Sex abuse survivors speak out for more education
Among more than a dozen advocates demanding better education in schools on sexual abuse, survivors told their stories, issuing an ultimatum to legislators to keep other children from being victimized.
“Just as we teach addition and subtraction, we must teach children how to speak up for themselves,” said Alicia Zimov, a survivor, along with her sister, of sexual abuse at the hands of her father. “They must know they are not alone; they are not at fault; and they will not get in trouble.”
For Zimov and other sexual abuse survivors, a bill being considered by the Ohio Senate is an opportunity to educate, empower and put a stop to sexual abuse by getting to the students in schools and the teachers who could be reporting abuse if they knew the signs.
House Bill 105 was introduced in April, and if passed it would require public school districts, community schools and STEM schools to provide “age-appropriate instruction” in sexual abuse prevention for grades K-6 and sexual violence prevention education for grades seven through 12. In-service training for teachers and other professionals will also be required under the bill.
The bill would also notify parents of the curriculum and instructional materials for dating violence prevention and sexual violence prevention classes, and require the Ohio Department of Education to provide links to curricula addressing sexual violence prevention on their website.
Zimov said her father was sentenced to life in prison, she told the Senate Primary & Secondary Education Committee, where the bill is currently being considered, and others said while they have seen some justice related to their abusers, a prison sentence isn’t enough to address the trauma.
The Ohio Network of Children’s Advocacy Centers said while many assumed the COVID-19 school closings would decrease the number of abuse reports, the network saw an increase, from 9,000 in 2019 to 9,600 in 2020.
“It’s no coincidence that when schools resumed in-person classes, we saw an uptick in referrals to our offices,” said Caitlin Bentley, director of statewide programming for the ONCAC, at the committee hearing.
The number of sexual abuse cases may be higher, though, because not all Ohio counties have a children’s advocacy center to which to report abuse.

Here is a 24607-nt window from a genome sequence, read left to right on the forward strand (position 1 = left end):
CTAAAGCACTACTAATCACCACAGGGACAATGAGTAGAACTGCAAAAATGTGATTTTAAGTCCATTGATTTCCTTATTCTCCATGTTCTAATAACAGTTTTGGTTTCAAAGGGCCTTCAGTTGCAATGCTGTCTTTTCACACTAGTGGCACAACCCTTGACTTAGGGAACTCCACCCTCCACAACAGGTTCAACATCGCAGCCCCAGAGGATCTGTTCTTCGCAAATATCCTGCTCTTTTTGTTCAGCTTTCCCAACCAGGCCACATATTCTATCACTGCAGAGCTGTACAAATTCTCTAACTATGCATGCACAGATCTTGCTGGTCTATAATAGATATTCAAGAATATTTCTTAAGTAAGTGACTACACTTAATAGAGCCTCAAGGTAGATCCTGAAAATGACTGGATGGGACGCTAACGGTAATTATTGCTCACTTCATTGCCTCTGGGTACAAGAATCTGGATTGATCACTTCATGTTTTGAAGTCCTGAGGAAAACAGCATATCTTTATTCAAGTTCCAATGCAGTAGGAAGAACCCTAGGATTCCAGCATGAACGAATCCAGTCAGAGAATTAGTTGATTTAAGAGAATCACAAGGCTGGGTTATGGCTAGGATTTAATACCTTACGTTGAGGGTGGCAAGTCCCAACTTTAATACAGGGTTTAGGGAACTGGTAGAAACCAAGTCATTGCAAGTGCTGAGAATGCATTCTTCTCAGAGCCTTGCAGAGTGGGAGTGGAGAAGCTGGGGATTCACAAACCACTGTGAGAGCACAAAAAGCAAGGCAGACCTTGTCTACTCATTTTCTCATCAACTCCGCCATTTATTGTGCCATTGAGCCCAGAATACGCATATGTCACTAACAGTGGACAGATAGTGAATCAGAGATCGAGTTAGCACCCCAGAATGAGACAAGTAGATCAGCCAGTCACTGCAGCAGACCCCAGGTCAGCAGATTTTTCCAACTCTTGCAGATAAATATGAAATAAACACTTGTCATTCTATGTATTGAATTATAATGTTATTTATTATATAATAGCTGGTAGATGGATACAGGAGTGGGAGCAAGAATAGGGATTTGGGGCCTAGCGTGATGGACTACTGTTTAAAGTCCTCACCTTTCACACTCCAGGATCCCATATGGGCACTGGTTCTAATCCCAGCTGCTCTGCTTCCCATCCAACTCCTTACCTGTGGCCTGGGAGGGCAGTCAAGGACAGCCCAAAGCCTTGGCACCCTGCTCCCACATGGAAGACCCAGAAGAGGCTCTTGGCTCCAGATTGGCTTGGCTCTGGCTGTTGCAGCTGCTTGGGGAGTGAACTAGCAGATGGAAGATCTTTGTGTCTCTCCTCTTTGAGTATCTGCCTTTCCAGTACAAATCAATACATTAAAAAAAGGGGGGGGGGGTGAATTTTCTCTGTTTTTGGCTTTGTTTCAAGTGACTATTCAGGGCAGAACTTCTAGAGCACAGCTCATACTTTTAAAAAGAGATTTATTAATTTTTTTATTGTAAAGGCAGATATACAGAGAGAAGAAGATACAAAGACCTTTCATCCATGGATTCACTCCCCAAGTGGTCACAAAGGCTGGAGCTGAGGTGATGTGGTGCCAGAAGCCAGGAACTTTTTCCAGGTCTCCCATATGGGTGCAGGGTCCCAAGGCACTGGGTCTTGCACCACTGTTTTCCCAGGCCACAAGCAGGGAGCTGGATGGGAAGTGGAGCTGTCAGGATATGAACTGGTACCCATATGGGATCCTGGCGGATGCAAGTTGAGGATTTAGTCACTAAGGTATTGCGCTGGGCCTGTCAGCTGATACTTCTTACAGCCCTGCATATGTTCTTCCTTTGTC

“Considering our ongoing crises of opioid addition (and) mental health, we must ask ourselves how many invisible victims are out there,” Bentley said.
A report from the U.S. Bureau of Justice Statistics found that 1.6% of children between the ages of 12 and 17 were victims of rape or sexual assault, and a study from the Crimes Against Children Research Center showed 1 in 5 girls and 1 in 20 boys is a victim of child sexual abuse.
Miranda LeBoeuf, of Washington County, is a survivor of years of sexual abuse perpetrated by her father, but has also been through years of treatment to learn the true impact of the abuse. Now that she has kids of her own, she wants to see her children go to school knowing what isn’t okay when it comes to adult and peer treatment.
“I strongly believe that had I been taught personal body safety as a young child, my life would have been completely different,” LeBoeuf said. “If I would have had the words and knowledge to actually know what was happening to me, then maybe I could have also prevented other victims.”
Rape survivor Jordan Potts begged the committee to “feel the urgency that us survivors feel,” but also stay away from language that puts the burden on those on which sexual abuse is committed.
“I want to be clear, I wish I had been more prepared to deal with the violence I faced, but I wish even more that the boys who violated my body had been educated about the harm they were doing,” Potts said.
Jaclyn Scanlan, a mental health therapist now working in school-based therapy said it’s important to know that 93% of sexual abuse in America happens at the hands of someone the survivor knows (according to the Rape, Abuse & Incest National Network), and sexual offenders do not discriminate in finding their victims, so schools have to be prepared to fight back.
“When arguing if it is the school’s responsibility to do this, the answer is ‘yes,'” Scanlan told the committee. “Because our schools can be a safe haven from this abuse. Our schools can reach a greater number of youth to get this life-saving information out there.”
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